Follow us on Twitter @CNNOpinion.

Join us on Facebook/CNNOpinion.

The opinions expressed in this commentary are solely those of Laurence Steinberg.

ADVERTISEMENT
Part of complete coverage on
updated 9:05 AM EDT, Tue September 16, 2014
LZ Granderson says Congress has rebuked the NFL on domestic violence issue, but why not a federal judge?
updated 7:49 AM EDT, Tue September 16, 2014
Mel Robbins says the only person you can legally hit in the United States is a child. That's wrong.
updated 1:23 PM EDT, Mon September 15, 2014
Eric Liu says seeing many friends fight so hard for same-sex marriage rights made him appreciate marriage.
updated 3:38 PM EDT, Mon September 15, 2014
SEATTLE, WA - SEPTEMBER 04: NFL commissioner Roger Goodell walks the sidelines prior to the game between the Seattle Seahawks and the Green Bay Packers at CenturyLink Field on September 4, 2014 in Seattle, Washington. (Photo by Otto Greule Jr/Getty Images)
Martha Pease says the NFL commissioner shouldn't be judge and jury on player wrongdoing.
updated 9:15 AM EDT, Tue September 16, 2014
It's time for a much needed public reckoning over U.S. use of torture, argues Donald P. Gregg.
updated 8:25 AM EDT, Tue September 16, 2014
Peter Bergen says UK officials know the identity of the man who killed U.S. journalists and a British aid worker.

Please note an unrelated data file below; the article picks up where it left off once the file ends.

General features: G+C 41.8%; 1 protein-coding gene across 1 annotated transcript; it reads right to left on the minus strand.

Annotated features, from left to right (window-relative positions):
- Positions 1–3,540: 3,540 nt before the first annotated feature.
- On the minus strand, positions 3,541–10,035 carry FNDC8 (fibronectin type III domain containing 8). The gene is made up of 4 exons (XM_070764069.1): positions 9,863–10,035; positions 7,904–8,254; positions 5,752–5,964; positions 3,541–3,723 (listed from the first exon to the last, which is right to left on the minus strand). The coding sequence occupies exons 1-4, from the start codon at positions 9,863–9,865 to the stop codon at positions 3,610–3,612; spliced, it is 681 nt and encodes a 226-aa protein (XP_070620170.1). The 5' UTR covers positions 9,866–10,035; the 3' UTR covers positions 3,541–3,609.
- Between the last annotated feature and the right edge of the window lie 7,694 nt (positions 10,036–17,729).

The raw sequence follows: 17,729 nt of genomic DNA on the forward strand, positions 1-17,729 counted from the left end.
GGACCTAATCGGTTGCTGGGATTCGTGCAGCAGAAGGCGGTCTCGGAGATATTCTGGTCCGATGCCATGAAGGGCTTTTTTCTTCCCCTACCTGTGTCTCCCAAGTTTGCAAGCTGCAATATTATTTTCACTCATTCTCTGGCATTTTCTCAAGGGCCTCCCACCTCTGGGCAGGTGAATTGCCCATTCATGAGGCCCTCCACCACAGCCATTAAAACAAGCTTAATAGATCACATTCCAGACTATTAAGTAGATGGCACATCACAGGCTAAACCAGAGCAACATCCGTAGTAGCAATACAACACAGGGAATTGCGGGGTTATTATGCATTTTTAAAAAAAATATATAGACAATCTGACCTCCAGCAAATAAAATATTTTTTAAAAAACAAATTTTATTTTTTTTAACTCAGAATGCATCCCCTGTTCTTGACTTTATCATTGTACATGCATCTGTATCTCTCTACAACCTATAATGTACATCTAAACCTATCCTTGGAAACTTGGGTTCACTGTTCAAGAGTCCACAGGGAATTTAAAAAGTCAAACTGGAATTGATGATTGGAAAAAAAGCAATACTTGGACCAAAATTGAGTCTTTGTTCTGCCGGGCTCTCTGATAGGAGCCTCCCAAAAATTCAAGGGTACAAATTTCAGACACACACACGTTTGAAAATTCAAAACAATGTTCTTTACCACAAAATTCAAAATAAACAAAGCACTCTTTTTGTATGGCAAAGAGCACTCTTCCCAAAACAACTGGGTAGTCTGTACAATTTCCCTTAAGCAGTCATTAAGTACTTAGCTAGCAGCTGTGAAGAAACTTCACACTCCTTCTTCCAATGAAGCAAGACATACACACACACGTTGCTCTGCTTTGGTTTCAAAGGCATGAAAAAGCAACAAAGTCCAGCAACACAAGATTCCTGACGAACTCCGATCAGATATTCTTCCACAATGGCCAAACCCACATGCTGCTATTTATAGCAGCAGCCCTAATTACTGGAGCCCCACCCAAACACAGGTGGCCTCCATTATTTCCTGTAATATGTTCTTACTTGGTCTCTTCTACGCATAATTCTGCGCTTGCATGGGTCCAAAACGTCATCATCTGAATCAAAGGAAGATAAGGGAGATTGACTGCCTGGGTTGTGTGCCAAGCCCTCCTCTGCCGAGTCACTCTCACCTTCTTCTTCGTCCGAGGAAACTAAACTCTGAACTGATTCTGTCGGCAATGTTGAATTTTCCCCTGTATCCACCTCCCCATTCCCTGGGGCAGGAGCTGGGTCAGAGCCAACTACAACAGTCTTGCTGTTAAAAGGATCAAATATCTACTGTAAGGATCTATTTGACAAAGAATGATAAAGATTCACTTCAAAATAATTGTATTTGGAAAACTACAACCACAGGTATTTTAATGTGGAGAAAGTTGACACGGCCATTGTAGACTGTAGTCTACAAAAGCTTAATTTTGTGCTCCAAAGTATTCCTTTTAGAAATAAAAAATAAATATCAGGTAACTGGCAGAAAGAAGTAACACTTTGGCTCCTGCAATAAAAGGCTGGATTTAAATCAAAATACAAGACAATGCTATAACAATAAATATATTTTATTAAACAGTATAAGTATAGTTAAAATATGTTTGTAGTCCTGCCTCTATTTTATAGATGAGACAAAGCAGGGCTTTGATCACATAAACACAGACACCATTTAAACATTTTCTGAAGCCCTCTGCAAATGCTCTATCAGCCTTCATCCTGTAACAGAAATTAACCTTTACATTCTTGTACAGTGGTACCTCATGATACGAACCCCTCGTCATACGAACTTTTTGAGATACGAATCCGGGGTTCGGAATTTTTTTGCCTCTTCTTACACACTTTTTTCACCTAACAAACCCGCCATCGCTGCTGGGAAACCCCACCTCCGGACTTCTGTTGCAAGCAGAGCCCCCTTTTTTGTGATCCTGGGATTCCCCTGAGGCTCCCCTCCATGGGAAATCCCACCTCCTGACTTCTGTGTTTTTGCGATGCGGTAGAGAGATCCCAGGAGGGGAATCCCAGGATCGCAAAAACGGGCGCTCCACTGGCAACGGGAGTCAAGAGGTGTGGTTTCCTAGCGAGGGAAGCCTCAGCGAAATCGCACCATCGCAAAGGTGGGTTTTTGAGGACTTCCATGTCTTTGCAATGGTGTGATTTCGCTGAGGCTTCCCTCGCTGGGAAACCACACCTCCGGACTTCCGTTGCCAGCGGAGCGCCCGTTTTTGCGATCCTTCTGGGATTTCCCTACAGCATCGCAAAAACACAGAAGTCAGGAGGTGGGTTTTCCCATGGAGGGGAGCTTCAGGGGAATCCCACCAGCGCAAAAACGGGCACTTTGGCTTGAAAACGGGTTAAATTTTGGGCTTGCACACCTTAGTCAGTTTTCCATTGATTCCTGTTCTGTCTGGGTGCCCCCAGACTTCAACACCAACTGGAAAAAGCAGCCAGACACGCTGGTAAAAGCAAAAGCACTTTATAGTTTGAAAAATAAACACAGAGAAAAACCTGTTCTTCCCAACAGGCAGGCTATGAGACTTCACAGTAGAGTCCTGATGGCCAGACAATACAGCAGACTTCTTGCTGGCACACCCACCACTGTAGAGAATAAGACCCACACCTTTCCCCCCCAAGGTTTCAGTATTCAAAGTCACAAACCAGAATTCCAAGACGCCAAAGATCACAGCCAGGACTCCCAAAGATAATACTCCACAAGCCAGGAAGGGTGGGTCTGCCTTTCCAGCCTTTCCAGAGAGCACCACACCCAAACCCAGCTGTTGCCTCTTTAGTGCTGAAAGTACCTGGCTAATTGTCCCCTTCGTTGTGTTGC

updated 7:28 AM EDT, Tue September 16, 2014
Joe Torre and Esta Soler say much has been achieved since a landmark anti-violence law was passed.
updated 4:55 PM EDT, Fri September 12, 2014
David Wheeler wonders: If Scotland votes to secede, can America take its place and rejoin England?
updated 8:41 AM EDT, Tue September 16, 2014
Jane Stoever: Society must grapple with a culture in which 1 in 3 teen girls and women suffer partner violence.
updated 4:36 PM EDT, Fri September 12, 2014
World-famous physicist Stephen Hawking recently said the world as we know it could be obliterated instantaneously. Meg Urry says fear not.
updated 6:11 PM EDT, Fri September 12, 2014
Bill Clinton's speech accepting the Democratic nomination for president in 1992 went through 22 drafts. But he always insisted on including a call to service.
updated 6:18 PM EDT, Fri September 12, 2014
Joe Amon asks: What turns a few cases of disease into thousands?
updated 1:21 PM EDT, Thu September 11, 2014
Sally Kohn says bombing ISIS will worsen instability in Iraq and strengthen radical ideology in terrorist groups.
updated 6:31 PM EDT, Tue September 16, 2014
Analysts weigh in on the president's plans for addressing the threat posed by the Islamic State of Iraq and Syria.
updated 9:27 AM EDT, Thu September 11, 2014
Artist Prune Nourry's project reinterprets the terracotta warriors in an exhibition about gender preference in China.
updated 9:36 AM EDT, Wed September 10, 2014
The Apple Watch is on its way. Jeff Yang asks: Are we ready to embrace wearables technology at last?
ADVERTISEMENT
ADVERTISEMENT
ADVERTISEMENT
ADVERTISEMENT